Aug 14, 2023 Schools
For many years, the benefits of having choice at school have been well known. This could be choice around the variety of subjects that students can follow, sports they can pursue, or extra-curricular activities that they can be involved in. Many of the top performing schools across the globe provide their students with a wide range of choice in these areas. Now more than ever, schools are also offering choice regarding the curriculum that a student follows.
Kristin School in Albany on Auckland’s North Shore has always recognised the importance of nurturing and extending each individual learner’s strengths and abilities. An educational innovator, Kristin was the first school to introduce the International Baccalaureate (IB) Diploma Programme to New Zealand alongside the national curriculum NCEA.
The results of this dual offering speak for themselves – by providing students with the ability to select the curriculum that best suits their learning style, Kristin students consistently perform at the top level amongst their peers.
Senior School Principal David Boardman says: “As educators, we know that no two students are the same. They have different passions and strengths when it comes to subjects, they learn in different ways, and they respond to different teaching styles depending on what works most effectively for them. Student choice provides freedom and autonomy to determine the direction in which they want to go, how their understanding will be assessed and which skills they wish to learn. The learning becomes more personalised, resulting in greater student ownership and better outcomes.”
Providing this choice to students, when classes are separated as content and assessment styles are different, creates challenges for schools in regard to resourcing and ensuring there are suitably trained staff to deliver the programmes and resourcing.
“But the results are worth it. We know that one model does not fit all and that this choice is critical to student engagement, success as well as the development of a positive mindset and culture within the school.”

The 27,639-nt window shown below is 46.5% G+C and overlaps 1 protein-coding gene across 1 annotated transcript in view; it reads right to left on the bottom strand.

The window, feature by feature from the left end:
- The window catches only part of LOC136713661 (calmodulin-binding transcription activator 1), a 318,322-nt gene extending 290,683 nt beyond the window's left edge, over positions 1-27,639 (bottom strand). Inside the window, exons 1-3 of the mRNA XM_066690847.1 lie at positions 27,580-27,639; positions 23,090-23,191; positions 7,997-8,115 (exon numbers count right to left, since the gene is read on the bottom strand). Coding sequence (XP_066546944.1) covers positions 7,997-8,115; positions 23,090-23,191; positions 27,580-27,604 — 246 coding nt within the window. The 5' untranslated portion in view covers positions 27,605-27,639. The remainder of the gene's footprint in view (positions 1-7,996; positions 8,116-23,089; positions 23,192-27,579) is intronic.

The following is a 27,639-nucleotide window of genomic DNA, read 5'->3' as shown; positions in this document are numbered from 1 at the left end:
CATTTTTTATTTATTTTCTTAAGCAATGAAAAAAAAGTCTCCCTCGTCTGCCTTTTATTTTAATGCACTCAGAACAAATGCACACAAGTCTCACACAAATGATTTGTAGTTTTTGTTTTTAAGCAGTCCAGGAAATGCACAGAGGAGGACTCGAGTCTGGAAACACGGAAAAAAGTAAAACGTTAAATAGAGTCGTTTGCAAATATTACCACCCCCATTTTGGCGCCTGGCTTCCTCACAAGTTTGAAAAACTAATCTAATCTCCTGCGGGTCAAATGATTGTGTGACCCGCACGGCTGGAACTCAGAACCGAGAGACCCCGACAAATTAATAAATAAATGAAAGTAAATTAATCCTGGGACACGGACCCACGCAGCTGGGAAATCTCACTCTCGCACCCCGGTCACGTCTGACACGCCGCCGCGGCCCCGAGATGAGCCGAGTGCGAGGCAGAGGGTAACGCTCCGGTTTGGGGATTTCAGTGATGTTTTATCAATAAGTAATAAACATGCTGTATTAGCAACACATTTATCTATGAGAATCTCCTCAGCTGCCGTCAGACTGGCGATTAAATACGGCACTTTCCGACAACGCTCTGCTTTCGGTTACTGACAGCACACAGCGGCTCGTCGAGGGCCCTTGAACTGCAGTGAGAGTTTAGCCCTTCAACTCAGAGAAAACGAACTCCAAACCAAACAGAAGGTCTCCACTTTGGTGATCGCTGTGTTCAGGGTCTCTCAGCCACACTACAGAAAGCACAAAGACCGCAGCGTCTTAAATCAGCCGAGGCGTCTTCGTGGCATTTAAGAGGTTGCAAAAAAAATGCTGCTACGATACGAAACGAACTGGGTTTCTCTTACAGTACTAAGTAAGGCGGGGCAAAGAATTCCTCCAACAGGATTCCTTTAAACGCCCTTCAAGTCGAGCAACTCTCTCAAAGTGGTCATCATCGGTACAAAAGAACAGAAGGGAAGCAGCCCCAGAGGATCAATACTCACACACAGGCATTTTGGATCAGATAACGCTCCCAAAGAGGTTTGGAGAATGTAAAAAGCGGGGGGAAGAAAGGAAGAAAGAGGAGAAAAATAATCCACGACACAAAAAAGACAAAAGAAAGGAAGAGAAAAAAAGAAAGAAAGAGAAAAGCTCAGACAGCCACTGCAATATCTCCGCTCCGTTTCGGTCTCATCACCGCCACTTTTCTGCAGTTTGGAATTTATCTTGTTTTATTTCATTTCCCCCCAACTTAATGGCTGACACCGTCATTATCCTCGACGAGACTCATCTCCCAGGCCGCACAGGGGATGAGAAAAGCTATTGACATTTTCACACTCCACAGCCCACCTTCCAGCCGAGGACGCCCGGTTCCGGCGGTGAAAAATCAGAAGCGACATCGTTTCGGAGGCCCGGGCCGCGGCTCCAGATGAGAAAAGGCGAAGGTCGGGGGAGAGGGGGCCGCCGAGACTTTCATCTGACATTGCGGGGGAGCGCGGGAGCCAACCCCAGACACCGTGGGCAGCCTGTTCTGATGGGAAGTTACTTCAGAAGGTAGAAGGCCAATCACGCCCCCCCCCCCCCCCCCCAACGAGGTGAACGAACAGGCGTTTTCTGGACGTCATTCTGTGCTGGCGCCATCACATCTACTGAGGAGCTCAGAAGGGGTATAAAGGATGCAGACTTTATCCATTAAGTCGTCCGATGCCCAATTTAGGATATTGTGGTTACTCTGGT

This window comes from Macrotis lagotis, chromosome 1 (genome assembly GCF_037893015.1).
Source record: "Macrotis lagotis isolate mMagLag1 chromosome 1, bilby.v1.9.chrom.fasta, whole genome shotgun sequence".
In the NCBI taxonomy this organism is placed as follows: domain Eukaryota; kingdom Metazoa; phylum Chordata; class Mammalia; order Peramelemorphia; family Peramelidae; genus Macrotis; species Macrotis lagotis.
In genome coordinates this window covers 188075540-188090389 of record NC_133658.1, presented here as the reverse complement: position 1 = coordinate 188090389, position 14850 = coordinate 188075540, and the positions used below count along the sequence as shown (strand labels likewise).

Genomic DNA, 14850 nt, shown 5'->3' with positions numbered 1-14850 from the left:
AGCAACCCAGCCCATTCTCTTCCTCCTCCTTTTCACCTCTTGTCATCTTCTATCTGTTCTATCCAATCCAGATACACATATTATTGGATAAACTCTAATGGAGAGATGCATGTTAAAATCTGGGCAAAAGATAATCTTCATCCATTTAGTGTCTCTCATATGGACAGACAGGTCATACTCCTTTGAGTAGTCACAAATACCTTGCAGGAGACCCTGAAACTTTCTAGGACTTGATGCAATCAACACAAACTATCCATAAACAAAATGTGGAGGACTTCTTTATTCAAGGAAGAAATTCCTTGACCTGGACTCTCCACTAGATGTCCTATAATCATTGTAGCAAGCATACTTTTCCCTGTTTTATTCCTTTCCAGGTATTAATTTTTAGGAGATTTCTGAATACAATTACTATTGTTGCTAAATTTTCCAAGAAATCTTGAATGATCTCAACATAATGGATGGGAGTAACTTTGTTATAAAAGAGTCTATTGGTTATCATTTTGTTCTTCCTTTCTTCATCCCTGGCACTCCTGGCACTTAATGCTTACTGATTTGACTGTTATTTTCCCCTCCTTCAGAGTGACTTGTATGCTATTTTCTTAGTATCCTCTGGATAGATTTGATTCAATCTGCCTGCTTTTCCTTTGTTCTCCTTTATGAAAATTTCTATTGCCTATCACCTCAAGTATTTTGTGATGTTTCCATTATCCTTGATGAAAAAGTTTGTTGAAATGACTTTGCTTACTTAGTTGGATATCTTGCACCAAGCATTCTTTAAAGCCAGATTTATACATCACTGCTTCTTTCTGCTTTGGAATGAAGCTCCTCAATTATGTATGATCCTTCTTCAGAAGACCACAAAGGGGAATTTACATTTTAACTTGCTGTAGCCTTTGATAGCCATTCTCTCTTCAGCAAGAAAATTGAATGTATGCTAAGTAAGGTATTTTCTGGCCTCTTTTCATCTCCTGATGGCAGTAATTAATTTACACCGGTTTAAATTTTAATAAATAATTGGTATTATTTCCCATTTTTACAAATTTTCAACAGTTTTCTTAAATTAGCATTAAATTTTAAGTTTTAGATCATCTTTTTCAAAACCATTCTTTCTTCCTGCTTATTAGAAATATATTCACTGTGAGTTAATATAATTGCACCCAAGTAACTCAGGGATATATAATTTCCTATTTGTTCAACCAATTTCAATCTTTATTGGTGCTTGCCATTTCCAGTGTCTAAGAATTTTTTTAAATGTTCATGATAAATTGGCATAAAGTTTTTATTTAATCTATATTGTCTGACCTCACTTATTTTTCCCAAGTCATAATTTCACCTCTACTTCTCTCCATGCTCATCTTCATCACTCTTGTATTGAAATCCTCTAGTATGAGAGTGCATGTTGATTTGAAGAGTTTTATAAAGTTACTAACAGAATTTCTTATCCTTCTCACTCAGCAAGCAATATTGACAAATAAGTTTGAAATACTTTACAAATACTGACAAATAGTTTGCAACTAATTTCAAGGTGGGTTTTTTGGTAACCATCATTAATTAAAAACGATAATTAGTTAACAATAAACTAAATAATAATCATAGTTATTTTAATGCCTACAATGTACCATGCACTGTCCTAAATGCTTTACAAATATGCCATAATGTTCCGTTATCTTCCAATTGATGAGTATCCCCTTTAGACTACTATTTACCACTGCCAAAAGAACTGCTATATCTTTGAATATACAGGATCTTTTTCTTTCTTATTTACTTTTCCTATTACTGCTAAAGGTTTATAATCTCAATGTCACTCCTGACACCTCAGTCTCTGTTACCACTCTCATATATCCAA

Kristin has been offering the IB Diploma Programme since being authorised as the first New Zealand IB World School in 1986. Since then, it has also chosen to offer the Primary Years and Middle Years IB Programmes. In Years 12 and 13, students have the choice to follow the IB Diploma or to take NCEA Levels 2 and 3, with approximately half of students choosing each pathway.
David says another benefit of being able to offer an international qualification alongside a national one is that it broadens the perspectives of all students, regardless of which curriculum they choose.
“Ensuring that your school and students have an outward looking internationally-minded approach is critical for the development of students, who will be working in an increasingly globalised world. It is also critical for workplaces, as we need to develop future leaders who can appreciate the different challenges and opportunities that a global economy holds. Students of today will need to develop consideration of multiple different cultural backgrounds, and the skills to be able to communicate, cooperate and work with others from these backgrounds.”
This idea of collaboration and the value in diversity is not new. Charles Dickens published an article ‘International Education’ in 1864 which stated that “a citizen of the world at large has tolerance that comes from acquaintance with different ways of thought.” Confucian education also believed in “learning through positive relationships with people from our nation and beyond.”
International-mindedness does not come from just being part of a multicultural environment, it needs to be nurtured and developed through an inclusive and supportive curriculum and ethos within schools. Its development depends on integration into all parts of the curriculum and the wider vision of the schools and communities.
David observes, “Kristin is proud to have been at the forefront of dual curriculum schools in Aotearoa New Zealand and the wider Asia-Pacific region. We have seen over the past three decades the benefits and strengths that it brings to both individual students, in enabling them to achieve to the best of their abilities, and to the wider school community in how it changes and challenges perspectives.
“Kristin Alumni go on to study around the world, winning places at top universities such as Oxford, Cambridge, Brown, Duke, Harvard, The New York School of Performing Arts, Melbourne, and Sydney. They have achieved this through both pathways as it is not which they choose that is important, rather which works best for their needs and style.”